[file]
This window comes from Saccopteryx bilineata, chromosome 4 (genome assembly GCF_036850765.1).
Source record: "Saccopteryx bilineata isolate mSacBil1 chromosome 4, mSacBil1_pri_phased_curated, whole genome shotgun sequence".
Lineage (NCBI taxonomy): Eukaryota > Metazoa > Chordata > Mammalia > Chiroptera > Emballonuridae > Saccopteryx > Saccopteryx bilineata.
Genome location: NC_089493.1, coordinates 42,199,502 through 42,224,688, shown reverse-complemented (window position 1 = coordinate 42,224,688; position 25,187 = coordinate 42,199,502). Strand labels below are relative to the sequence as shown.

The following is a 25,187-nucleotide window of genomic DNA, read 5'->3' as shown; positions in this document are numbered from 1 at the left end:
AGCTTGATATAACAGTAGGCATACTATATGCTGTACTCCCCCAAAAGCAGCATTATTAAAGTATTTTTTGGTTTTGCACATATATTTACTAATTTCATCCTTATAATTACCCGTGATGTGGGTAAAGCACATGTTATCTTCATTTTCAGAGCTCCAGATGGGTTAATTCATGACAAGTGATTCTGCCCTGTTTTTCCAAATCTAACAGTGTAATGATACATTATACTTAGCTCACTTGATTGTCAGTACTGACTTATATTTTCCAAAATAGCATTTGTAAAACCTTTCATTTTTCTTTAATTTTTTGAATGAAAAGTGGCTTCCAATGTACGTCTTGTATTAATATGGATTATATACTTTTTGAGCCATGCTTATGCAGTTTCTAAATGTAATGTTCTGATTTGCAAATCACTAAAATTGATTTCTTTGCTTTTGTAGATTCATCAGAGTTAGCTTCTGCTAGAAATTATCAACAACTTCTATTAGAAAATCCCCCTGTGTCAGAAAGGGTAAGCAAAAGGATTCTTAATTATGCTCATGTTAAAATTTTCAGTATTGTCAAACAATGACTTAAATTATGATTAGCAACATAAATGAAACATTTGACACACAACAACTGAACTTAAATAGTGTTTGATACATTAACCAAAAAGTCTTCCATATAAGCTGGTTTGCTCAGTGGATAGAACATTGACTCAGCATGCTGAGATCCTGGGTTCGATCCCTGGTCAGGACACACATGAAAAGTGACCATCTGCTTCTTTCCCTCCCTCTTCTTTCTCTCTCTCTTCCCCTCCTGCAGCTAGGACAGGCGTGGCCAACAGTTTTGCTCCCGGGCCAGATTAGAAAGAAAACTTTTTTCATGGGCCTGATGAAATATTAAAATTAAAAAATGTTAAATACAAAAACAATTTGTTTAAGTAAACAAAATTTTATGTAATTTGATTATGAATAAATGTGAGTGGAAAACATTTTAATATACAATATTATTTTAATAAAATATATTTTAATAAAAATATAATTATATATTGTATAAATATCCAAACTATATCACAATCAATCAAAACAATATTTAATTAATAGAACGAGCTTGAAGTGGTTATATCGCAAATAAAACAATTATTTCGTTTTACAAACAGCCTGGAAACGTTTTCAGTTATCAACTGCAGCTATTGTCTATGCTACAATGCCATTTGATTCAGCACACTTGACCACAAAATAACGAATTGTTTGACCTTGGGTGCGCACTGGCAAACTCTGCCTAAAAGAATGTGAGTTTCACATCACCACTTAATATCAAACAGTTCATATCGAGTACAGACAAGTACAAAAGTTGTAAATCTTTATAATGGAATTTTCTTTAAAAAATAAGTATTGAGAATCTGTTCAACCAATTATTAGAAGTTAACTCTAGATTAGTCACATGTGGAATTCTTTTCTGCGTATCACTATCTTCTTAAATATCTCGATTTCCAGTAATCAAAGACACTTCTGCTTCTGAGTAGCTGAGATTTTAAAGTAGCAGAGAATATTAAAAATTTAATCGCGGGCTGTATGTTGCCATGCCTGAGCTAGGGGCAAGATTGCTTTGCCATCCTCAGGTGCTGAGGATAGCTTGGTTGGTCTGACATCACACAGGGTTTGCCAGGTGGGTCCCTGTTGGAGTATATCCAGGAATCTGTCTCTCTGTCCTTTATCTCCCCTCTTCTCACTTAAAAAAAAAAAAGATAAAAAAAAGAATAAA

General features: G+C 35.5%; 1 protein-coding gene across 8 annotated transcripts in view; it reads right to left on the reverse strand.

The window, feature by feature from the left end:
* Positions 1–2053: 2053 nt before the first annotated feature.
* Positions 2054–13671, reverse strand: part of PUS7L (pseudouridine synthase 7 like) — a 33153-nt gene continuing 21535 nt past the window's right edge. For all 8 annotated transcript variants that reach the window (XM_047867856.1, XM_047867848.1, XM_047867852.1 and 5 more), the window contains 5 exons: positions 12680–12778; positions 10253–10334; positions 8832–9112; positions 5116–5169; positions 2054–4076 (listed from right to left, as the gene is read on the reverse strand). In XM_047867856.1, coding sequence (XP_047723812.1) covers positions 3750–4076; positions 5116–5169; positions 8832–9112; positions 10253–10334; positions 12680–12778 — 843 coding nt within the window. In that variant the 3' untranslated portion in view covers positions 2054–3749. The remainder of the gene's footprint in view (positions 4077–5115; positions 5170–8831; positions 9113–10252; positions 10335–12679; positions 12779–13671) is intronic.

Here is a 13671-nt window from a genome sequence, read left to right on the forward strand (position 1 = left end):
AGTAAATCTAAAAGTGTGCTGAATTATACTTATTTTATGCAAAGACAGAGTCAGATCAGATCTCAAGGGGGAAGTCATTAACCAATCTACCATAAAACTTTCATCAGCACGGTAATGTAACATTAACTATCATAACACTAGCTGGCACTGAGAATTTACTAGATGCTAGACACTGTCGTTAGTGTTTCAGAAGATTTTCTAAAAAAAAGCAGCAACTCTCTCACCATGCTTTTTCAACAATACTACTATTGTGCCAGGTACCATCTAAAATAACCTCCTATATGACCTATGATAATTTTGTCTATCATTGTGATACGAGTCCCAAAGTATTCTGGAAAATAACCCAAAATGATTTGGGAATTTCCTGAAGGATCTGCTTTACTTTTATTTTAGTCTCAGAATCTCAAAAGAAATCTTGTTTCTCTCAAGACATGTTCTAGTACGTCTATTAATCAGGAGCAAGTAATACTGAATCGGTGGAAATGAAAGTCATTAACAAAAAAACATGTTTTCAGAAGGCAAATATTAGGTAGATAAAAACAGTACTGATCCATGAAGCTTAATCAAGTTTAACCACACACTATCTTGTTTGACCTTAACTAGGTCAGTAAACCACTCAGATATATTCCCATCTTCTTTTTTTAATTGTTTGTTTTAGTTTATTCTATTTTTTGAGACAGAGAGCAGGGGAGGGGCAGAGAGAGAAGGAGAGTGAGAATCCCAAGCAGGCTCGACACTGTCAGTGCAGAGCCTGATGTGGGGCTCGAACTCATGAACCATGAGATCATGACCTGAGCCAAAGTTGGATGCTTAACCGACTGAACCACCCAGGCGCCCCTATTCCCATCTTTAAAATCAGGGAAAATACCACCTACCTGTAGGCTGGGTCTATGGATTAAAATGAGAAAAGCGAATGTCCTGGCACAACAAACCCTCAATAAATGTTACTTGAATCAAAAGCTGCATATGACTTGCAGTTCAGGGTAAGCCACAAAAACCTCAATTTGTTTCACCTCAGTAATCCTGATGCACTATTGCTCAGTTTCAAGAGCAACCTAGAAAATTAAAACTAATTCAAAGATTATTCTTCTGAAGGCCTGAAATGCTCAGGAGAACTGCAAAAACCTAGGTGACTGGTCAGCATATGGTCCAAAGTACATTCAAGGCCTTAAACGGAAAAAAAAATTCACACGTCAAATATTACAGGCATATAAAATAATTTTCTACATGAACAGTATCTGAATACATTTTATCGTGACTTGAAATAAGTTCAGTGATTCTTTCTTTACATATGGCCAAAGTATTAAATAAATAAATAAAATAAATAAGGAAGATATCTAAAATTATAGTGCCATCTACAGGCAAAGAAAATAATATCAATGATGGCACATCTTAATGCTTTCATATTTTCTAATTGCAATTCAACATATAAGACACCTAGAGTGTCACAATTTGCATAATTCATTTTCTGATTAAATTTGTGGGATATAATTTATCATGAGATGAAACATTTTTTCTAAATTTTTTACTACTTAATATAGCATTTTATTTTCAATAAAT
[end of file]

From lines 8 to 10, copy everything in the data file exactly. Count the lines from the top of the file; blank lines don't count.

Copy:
The window, feature by feature from the left end:
* Positions 1–2053: 2053 nt before the first annotated feature.
* Positions 2054–13671, reverse strand: part of PUS7L (pseudouridine synthase 7 like) — a 33153-nt gene continuing 21535 nt past the window's right edge. For all 8 annotated transcript variants that reach the window (XM_047867856.1, XM_047867848.1, XM_047867852.1 and 5 more), the window contains 5 exons: positions 12680–12778; positions 10253–10334; positions 8832–9112; positions 5116–5169; positions 2054–4076 (listed from right to left, as the gene is read on the reverse strand). In XM_047867856.1, coding sequence (XP_047723812.1) covers positions 3750–4076; positions 5116–5169; positions 8832–9112; positions 10253–10334; positions 12680–12778 — 843 coding nt within the window. In that variant the 3' untranslated portion in view covers positions 2054–3749. The remainder of the gene's footprint in view (positions 4077–5115; positions 5170–8831; positions 9113–10252; positions 10335–12679; positions 12779–13671) is intronic.